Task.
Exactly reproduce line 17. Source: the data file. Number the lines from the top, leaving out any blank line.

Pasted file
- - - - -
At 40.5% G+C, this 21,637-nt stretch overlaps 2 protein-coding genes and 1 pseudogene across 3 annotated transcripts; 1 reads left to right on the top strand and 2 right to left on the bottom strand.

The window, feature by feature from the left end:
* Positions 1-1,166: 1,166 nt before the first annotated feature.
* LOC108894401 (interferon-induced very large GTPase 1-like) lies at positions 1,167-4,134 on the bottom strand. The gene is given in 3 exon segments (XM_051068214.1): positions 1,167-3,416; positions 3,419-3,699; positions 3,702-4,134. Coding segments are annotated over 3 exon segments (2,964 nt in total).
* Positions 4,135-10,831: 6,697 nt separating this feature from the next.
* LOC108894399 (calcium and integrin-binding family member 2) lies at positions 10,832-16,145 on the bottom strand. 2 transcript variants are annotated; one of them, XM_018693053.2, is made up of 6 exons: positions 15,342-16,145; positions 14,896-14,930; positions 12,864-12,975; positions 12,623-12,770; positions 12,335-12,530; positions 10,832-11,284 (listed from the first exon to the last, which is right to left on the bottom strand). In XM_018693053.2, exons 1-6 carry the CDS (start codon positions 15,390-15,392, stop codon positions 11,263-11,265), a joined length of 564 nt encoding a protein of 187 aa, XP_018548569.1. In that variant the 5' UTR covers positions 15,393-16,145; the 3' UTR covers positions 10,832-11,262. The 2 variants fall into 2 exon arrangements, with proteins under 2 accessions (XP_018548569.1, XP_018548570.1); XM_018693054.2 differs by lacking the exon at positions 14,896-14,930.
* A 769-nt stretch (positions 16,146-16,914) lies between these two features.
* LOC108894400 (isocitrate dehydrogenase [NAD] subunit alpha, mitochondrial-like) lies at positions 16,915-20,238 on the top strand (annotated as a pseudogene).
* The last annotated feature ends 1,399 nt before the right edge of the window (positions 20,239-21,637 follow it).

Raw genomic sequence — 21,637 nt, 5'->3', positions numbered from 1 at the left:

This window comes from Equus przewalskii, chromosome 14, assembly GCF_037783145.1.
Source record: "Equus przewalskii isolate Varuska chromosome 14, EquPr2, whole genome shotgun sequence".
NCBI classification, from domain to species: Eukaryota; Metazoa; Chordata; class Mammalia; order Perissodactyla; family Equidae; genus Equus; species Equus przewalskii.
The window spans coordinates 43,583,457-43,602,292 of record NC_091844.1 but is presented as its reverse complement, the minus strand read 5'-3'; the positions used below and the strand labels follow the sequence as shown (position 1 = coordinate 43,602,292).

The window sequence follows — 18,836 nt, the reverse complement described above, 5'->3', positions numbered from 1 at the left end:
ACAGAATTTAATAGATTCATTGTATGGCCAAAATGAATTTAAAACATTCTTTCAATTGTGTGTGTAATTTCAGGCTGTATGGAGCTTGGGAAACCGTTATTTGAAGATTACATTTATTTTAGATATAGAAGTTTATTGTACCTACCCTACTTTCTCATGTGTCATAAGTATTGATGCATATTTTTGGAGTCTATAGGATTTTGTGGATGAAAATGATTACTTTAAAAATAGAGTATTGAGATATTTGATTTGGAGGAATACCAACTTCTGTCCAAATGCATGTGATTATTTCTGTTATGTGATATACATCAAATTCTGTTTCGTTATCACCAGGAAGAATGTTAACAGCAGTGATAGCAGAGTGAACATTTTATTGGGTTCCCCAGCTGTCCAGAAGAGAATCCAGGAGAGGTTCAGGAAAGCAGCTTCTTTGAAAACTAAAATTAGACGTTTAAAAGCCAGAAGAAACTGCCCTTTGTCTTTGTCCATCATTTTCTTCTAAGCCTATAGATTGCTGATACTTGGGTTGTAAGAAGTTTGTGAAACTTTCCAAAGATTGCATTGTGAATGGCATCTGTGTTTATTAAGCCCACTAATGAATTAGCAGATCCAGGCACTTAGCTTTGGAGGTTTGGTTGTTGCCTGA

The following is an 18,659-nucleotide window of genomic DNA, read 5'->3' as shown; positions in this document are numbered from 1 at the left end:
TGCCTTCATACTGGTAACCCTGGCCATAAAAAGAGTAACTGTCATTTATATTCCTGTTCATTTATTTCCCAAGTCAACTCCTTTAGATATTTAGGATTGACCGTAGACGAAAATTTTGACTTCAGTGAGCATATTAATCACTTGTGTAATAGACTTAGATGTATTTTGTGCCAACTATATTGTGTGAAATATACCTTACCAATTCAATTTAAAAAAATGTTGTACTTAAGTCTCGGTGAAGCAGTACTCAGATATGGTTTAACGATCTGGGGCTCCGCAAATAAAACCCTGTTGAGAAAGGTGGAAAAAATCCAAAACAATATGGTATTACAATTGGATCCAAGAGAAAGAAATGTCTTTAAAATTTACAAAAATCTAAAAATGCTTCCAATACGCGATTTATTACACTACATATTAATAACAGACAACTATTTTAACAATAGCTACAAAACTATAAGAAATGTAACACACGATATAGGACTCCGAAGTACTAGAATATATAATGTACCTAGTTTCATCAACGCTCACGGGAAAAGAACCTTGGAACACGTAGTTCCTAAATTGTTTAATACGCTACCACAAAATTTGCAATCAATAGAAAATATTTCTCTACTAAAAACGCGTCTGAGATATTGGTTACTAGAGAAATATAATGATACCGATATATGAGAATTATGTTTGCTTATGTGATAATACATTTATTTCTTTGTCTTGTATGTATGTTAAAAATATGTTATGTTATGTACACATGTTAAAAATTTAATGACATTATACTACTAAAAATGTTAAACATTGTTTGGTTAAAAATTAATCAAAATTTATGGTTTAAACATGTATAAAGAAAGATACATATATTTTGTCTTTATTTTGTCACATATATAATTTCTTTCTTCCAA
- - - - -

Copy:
The following is an 18,659-nucleotide window of genomic DNA, read 5'->3' as shown; positions in this document are numbered from 1 at the left end: